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Thirteen Kosovo Correctional Service officers get certified as instructors for Basic Life Support following EULEX training

02 April

Thirteen Kosovo Correctional Service (KCS) officers from different correctional facilities have been certified as instructors for Basic Life Support by the European Resuscitation Council, following a three-day training organized by the European Union Rule of Law Mission in Kosovo (EULEX). Delivered by five instructors of the EULEX Medical Unit who are certified by the European Resuscitation Council (ERC), the Basic Life Support course is equipping the correctional officers with the knowledge and skills to provide basic life support to persons in need, as well as in-house training for other officers in correctional facilities across Kosovo. The increase in self-harming incidents among the inmates, suicide attempts and suicides showed a need to organize such a course.

Ali Gashi, Replacing General Director of KCS, commended the excellent cooperation with the EULEX Correctional Unit, saying that the Basic Life Support Course is of utmost importance for all KSC officers: “We have seen in practice that KCS officers need to have these skills so that they can react in circumstances where basic life support can save the life of an inmate who may attempt suicide. In 2021, we unfortunately had three cases that ended in loss of life, which also caused traumatic experiences for the staff who was present at the time.”

According to Peeter Näks, Acting Chief of EULEX Correctional Unit, the uniqueness of this training lies in its sustainability since the certified officers will pass on these skills to their colleagues: “This project is extremely important because it will enable the KCS officials to prevent the death of inmates who go through cardiac arrest or attempt to harm themselves. In an ideal world, all correctional officers should possess this type of skills to be able to resuscitate somebody – whether an inmate or a colleague.”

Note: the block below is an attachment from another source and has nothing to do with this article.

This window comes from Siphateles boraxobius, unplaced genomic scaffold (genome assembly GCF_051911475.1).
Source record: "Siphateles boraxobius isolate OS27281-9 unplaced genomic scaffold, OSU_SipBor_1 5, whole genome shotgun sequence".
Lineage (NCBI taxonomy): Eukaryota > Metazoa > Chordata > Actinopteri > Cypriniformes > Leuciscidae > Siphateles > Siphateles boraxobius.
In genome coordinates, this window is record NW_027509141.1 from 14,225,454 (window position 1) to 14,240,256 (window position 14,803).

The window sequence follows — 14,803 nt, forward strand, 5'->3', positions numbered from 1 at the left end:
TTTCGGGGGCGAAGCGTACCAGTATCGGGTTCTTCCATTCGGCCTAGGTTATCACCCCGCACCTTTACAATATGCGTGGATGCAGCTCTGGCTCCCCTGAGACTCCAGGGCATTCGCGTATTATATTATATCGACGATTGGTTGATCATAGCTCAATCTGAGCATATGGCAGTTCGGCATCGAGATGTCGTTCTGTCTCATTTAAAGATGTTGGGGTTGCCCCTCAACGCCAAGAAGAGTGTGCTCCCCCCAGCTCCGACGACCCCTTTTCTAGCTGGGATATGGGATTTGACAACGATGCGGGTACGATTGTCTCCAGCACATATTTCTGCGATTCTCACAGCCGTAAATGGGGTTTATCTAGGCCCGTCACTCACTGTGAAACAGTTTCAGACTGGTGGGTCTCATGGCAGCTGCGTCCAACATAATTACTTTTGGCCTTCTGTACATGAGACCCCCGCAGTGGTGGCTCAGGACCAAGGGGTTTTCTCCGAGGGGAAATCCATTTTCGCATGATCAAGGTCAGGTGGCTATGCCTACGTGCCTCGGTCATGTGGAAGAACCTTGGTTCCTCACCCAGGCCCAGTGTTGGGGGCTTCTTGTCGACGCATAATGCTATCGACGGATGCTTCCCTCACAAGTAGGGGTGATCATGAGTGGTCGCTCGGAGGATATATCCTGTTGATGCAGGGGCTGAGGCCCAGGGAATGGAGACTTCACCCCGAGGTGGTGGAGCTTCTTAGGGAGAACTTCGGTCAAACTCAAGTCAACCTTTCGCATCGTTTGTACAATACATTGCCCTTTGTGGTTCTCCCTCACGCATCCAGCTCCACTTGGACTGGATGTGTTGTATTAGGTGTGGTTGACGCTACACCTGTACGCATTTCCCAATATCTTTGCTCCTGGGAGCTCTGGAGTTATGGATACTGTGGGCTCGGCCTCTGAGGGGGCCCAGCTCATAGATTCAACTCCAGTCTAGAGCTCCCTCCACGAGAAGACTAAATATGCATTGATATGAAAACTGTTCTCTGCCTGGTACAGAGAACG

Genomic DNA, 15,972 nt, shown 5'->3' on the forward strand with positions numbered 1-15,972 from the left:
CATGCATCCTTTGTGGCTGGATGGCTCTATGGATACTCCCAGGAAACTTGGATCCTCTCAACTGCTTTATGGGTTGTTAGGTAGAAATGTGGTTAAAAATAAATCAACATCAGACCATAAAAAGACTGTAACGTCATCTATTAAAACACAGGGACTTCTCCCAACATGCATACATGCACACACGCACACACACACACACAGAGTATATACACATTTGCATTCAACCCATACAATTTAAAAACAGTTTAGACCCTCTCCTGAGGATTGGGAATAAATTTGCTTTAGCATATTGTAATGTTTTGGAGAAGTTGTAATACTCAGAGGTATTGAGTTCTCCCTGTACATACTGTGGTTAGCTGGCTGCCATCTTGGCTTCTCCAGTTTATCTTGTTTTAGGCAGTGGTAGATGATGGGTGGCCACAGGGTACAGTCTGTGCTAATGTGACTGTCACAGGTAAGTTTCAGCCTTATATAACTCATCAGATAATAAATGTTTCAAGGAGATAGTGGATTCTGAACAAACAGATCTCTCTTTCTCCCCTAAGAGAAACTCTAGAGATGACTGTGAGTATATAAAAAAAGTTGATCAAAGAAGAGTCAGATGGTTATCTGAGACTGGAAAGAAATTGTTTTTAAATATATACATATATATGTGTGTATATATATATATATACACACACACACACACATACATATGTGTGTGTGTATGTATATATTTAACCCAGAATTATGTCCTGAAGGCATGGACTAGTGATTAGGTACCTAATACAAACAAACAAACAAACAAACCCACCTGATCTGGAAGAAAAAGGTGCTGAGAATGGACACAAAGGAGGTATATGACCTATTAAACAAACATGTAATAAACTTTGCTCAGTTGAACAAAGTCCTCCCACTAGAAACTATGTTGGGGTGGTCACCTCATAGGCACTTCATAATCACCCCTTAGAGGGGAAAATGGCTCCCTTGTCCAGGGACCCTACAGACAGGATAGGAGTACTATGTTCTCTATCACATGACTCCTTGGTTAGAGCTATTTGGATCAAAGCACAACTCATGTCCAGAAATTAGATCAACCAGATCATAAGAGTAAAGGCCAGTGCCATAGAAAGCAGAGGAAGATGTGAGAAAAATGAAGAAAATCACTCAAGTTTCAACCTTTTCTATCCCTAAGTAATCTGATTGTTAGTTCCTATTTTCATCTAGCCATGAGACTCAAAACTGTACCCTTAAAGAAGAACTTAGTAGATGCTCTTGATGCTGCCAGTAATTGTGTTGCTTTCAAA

Dr. Cristina Angelescu, Chief of EULEX’s Medical Unit stressed the importance of having a self-sustainable training system within the KCS because it is usually the correctional officers who are the first responders in cases where a person suffers a cardiac arrest: “If a lay person acquires Basic Life Support skills, they can increase the survival chance of the victim until the medical support arrives on the scene. We ensured that our newly-certified instructors understand exactly the principles of basic life support and are able to teach the other colleagues by following the same guidelines and protocols of the ERC.”

“Being able to save a life is extremely important, which is also the motto of this training. It is very fulfilling to be professionally prepared to help a person who is in danger of losing their life,” said Shpresa Bllacaku, correctional officer in the Correctional Center for Women in Lipjan/Lipljan, adding: “We will pass on this knowledge and skills to our colleagues so that we never have to face a case where we are not able to save someone’s life.”

The next phase of this project is to also equip the KCS with the adequate training equipment such as mannequins and automatic external defibrillators, which will be donated by EULEX. Since 2016, the EULEX Medical Unit in cooperation with the EULEX Correctional Unit have organized and provided Basic Life Support training for approximately 500 KCS staff members.